The Report also cites the “fall of the Dutch Government over its troop commitment to Afghanistan” and worries that — particularly if the “bloody summer in Afghanistan” that many predict takes place — what happened to the Dutch will spread as a result of the “fragility of European support” for the war. As the truly creepy Report title puts it, the CIA’s concern is: “Why Counting on Apathy May Not Be Enough” [...]
The Report seeks to provide a back-up plan for “counting on apathy,” and provides ways that the U.S. Government can manipulate public opinion in these foreign countries. It explains that French sympathy for Afghan refugees means that exploiting Afghan women as pro-war messengers would be effective, while Germans would be more vulnerable to a fear-mongering campaign (failure in Afghanistan means the Terrorists will get you). The Report highlights the unique ability of Barack Obama to sell war to European populations. [...]
It’s both interesting and revealing that the CIA sees Obama as a valuable asset in putting a pretty face on our wars in the eyes of foreign populations. It is odious — though, of course, completely unsurprising — that the CIA plots ways to manipulate public opinion in foreign countries in order to sustain support for our wars. [...]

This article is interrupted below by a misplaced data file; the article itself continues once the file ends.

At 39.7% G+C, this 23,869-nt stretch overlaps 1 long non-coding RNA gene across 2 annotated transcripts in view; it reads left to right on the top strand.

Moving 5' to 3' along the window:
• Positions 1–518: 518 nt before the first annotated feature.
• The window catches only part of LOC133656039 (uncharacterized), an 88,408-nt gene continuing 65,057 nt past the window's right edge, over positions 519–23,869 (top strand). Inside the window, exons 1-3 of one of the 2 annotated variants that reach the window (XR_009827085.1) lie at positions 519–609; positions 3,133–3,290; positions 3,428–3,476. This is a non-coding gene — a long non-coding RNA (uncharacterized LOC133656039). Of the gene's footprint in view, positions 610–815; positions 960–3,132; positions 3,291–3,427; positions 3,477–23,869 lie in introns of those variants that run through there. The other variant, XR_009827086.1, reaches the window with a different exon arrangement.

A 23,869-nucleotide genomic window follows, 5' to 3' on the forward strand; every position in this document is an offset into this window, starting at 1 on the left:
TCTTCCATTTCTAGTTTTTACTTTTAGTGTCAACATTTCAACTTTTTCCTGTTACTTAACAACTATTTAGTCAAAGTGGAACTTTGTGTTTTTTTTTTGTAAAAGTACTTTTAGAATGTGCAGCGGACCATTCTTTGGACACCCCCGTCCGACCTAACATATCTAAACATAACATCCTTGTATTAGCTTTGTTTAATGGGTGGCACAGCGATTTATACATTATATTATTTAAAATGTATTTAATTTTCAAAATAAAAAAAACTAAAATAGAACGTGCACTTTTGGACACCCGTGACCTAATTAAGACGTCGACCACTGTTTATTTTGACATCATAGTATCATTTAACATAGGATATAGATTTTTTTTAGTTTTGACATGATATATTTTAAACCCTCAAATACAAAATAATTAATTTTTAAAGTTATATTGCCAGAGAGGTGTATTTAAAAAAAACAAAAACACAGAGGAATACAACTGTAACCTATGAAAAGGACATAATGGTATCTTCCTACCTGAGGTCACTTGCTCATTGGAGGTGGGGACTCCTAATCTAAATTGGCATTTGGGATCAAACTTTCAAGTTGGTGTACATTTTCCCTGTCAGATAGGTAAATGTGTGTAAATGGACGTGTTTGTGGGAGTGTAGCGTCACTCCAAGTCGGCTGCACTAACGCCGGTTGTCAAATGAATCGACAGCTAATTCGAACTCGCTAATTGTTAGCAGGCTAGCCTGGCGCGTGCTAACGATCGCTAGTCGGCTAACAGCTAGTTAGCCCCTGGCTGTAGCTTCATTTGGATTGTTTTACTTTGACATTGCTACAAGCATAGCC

All of this has made WikiLeaks an increasingly hated target of numerous government and economic elites around the world, including the U.S. Government. As The New York Times put it last week: “To the list of the enemies threatening the security of the United States, the Pentagon has added WikiLeaks.org, a tiny online source of information and documents that governments and corporations around the world would prefer to keep secret.” In 2008, the U.S. Army Counterintelligence Center prepared a secret report — obtained and posted by WikiLeaks — devoted to this website and detailing, in a section entitled “Is it Free Speech or Illegal Speech?”, ways it would seek to destroy the organization. It discusses the possibility that, for some governments, not merely contributing to WikiLeaks, but “even accessing the website itself is a crime,” and outlines its proposal for WikiLeaks’ destruction as follows:
Glenn Greenwald: The war on WikiLeaks and why it matters
One idea someone on Slashdot came up with is using Freenet to submit stories to Wikileaks, which could be then be mirrored on the regular web, helping insure the security and anonymity of contributors and assuring the availability of the information.
Freenet, darknets, and the “deep web”